[cnn-photo-caption image= http://i2.cdn.turner.com/cnn/2010/images/04/04/art.2summers0404.cnn.jpg caption="'We’ve got a long way to go,' Obama economic adviser Lawrence Summers said Sunday. But Summers also said 'The trend has turned.'"]
Washington (CNN) – One of President Obama’s top economic advisers suggested Sunday that the economy still has a ways to go to turn around a bleak unemployment situation. At the same time, Lawrence Summers suggested that the White House’s efforts were being stymied by Republican opposition on Capitol Hill.
Watch: Summers on jobs
The economy gained 162,000 jobs in March, the Labor Department announced Friday. But even with that growth – which constituted the best monthly jobs report in three years – the national unemployment rate held steady at 9.7 percent.
Related on CNNMoney.com: March jobs report shows growth
“We’ve got a long way to go,” Lawrence Summers, Director of the White House National Economic Council, said on CNN’s State of the Union. “We’ve inherited a terrible situation, the most pressing economic problems since the Great Depression in our country. It is the president’s preoccupation to put people back to work.”
While acknowledging that the economic outlook is not where the White House would like it to be, Summers pointed out that the economy is doing better now than it was this time last year in terms of job growth, exports, and availability of credit.
“The trend has turned,” Summers told CNN Senior Political Correspondent Candy Crowley, “but to get back to the surface, we’ve got a long way to go and that’s what we’re fighting to do every day.”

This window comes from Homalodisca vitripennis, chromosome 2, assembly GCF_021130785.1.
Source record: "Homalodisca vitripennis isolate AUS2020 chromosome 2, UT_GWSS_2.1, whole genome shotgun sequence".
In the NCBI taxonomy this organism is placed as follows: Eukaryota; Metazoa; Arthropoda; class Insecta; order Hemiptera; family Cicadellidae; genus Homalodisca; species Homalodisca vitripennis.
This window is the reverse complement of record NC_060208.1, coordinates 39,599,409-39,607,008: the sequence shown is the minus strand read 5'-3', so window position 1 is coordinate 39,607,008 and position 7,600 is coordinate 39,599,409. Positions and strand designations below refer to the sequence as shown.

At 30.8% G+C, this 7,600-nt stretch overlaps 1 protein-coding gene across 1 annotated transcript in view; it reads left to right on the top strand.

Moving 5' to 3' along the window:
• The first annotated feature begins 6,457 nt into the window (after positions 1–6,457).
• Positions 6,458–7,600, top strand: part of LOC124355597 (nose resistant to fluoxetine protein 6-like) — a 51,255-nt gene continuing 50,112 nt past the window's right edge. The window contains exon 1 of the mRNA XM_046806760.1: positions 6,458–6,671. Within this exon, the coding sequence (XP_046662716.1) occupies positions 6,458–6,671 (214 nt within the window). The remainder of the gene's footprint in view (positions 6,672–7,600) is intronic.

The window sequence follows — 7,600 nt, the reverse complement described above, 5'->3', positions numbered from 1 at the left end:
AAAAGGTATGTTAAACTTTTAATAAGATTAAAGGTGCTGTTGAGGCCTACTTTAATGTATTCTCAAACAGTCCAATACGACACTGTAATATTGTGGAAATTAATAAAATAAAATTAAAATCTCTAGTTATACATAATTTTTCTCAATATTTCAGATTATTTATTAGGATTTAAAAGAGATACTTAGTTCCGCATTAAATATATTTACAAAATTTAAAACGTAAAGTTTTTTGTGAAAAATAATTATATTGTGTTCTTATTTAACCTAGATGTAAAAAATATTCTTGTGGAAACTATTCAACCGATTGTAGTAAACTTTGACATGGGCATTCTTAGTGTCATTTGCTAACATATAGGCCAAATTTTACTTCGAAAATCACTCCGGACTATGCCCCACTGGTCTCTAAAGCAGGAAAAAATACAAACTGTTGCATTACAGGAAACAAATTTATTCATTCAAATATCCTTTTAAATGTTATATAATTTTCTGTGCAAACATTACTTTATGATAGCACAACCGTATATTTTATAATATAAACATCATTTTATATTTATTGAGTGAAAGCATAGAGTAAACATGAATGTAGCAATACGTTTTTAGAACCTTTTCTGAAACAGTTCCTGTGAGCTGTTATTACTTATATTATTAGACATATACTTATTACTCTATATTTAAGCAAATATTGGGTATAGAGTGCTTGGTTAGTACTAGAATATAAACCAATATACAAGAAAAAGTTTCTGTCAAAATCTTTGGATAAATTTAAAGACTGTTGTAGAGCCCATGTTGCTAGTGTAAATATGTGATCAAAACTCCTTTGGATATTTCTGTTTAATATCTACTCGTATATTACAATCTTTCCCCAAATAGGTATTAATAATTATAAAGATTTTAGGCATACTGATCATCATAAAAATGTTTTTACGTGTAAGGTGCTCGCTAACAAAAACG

In order to try to bring the unemployment rate down, Summers said the administration is taking five steps: (1) continuing to implement the approximately $800 billion stimulus package passed soon after President Obama took office, (2) implementing new measures including tax credits intended to encourage businesses to hire the unemployed, (3) additional support to protect workers in state and local government like teachers and firemen, (4) providing incentives for small businesses to expand, and (5) providing incentives to create “the new energy economy” that includes a focus on energy efficiency and renewable sources of energy.
Asked why the administration did not seem to be pointing to any new proposals intended to battle unemployment, Summers suggested that some of the White House’s economic agenda was being held hostage by Republicans in Congress.
“It is unacceptable,” he said of the 9.7 percent national unemployment rate. “And we’ve put forth a whole set of proposals on which - the opposition in Congress has not allowed them to pass.” Summers pointed out that many of the economic proposals favored by the White House have already been passed by the House but not yet by the Senate.
“We are not complacent. We are not standing still. We are fighting to implement the programs that have already been legislated, to actually legislate the other programs that have been put forward, and to put forward new proposals,” he said.
Asked specifically whether the White House thought congressional Republicans were responsible for holding up job growth, Summers replied that there are important steps that would help with unemployment that are waiting on action by Congress.
“I can tell you that the majority of Congress is ready to go on those pieces of legislation,” he said.